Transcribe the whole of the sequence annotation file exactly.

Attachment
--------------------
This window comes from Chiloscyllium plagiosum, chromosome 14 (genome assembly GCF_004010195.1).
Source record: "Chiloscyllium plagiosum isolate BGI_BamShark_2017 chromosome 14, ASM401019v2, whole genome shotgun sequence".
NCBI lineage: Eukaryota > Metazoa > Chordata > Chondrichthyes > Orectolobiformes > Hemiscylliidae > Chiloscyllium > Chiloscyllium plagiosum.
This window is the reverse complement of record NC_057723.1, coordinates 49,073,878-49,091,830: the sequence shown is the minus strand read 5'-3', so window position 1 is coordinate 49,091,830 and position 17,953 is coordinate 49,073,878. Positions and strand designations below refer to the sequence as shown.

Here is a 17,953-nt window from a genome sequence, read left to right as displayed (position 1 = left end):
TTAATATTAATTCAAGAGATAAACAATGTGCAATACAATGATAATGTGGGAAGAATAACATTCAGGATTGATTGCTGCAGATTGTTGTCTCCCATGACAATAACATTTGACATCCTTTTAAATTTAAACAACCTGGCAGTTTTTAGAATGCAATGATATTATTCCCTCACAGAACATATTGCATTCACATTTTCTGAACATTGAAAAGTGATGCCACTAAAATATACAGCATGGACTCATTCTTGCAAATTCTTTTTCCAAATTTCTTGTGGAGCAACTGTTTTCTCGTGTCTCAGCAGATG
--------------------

This window comes from Chiloscyllium plagiosum, chromosome 14 (genome assembly GCF_004010195.1).
Source record: "Chiloscyllium plagiosum isolate BGI_BamShark_2017 chromosome 14, ASM401019v2, whole genome shotgun sequence".
NCBI lineage: Eukaryota > Metazoa > Chordata > Chondrichthyes > Orectolobiformes > Hemiscylliidae > Chiloscyllium > Chiloscyllium plagiosum.
This window is the reverse complement of record NC_057723.1, coordinates 49,073,878-49,091,830: the sequence shown is the minus strand read 5'-3', so window position 1 is coordinate 49,091,830 and position 17,953 is coordinate 49,073,878. Positions and strand designations below refer to the sequence as shown.

Here is a 17,953-nt window from a genome sequence, read left to right as displayed (position 1 = left end):
TTAATATTAATTCAAGAGATAAACAATGTGCAATACAATGATAATGTGGGAAGAATAACATTCAGGATTGATTGCTGCAGATTGTTGTCTCCCATGACAATAACATTTGACATCCTTTTAAATTTAAACAACCTGGCAGTTTTTAGAATGCAATGATATTATTCCCTCACAGAACATATTGCATTCACATTTTCTGAACATTGAAAAGTGATGCCACTAAAATATACAGCATGGACTCATTCTTGCAAATTCTTTTTCCAAATTTCTTGTGGAGCAACTGTTTTCTCGTGTCTCAGCAGATG